Media reports have described a number of Norwegian dogs with unknown intestinal disease, characterized by vomiting and diarrhea. Cases were first reported in Oslo, with subsequent reports in other towns – whether this indicates spread of disease or spread of awareness isn’t clear. Oslo could be the epicentre of the disease, but it could also simply be the first place it was identified, based on the presence of more dogs and more veterinarians. Some affected dogs have died. Details are sparse and other information I’ve been getting doesn’t yet provide much more insight, but it’s obviously something worthy of attention.
First thoughts that come to mind for something like this are:
Is this infectious?
Even though we jump to an infectious cause, this isn’t always the case. In particular, a toxin has to be considered. This is where getting information about common exposures (places visited, food and treats affected dogs have consumed) is critical.
If it’s infectious, is it something new?
Common things occur commonly. Most “strange” disease issues end up being unusual manifestations of common problems, rather than emergence of a new problem. However, infectious diseases continue to emerge, so while we should focus on the usual suspects we still need to think about the potential for something new.
Testing for infectious intestinal diseases in dogs (and most species) can be a challenge. The gut contains a wide range of bacteria, viruses and parasites. Most of them are actually good, or are at least harmless. Some can cause disease but usually don’t, and are commonly found in healthy animals. Some are more strongly linked with disease, but rarely do we have absolute causes, i.e. something that we find and we can definitively say is a problem for that individual animal.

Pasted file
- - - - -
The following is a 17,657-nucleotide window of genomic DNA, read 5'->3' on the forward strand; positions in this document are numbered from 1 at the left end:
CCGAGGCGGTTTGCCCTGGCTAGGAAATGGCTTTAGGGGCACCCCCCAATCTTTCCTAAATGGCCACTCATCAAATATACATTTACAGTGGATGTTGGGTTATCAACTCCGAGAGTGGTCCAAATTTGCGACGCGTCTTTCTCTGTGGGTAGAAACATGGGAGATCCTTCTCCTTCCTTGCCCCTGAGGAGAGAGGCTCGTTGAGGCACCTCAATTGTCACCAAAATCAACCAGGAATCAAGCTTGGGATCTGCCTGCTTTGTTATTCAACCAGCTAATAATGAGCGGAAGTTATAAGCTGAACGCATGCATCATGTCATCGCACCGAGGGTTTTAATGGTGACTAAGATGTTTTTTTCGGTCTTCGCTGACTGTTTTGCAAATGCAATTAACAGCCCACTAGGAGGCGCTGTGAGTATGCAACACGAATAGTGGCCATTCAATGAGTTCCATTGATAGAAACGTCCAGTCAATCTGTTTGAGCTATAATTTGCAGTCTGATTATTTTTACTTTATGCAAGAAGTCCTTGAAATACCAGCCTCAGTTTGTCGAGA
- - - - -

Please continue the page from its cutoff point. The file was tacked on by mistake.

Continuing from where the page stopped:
As a result, testing can be extensive, expensive and low yield. In a single adult dog with sporadic diarrhea, we tend not to do much testing, because it’s hard to get a clear answer and it usually doesn’t change what we do. A potential outbreak or new problem is different, and it makes sense to put more time and effort into testing to try to figure out the cause of the problem.
In situations like this, we usually work to identify the usual suspects first (e.g. parvovirus, Salmonella, Campylobacter), as well as suspects that we’ve more recently identified as being problems (e.g. NetF-producing Clostridium perfringens). Broad testing that looks for things that are less convincing causes of disease (e.g. circovirus) can be useful if results are given the proper context, realizing they might be innocuous or only relevant when another cause of disease is also present . Simply finding a bacterium, virus or parasite in a patient doesn’t necessarily mean anything for that animal. Looking at results across lots of affected individuals, comparing results to what we know about different populations, and comparing testing results and clinical patterns to those of diseases we know can get us useful information. It’s not unusual to think that there’s a new important cause of diarrhea, only to realize with further study that it’s just a harmless background bug that we hadn’t bothered to pay attention to before.
More information will hopefully be available in the near future.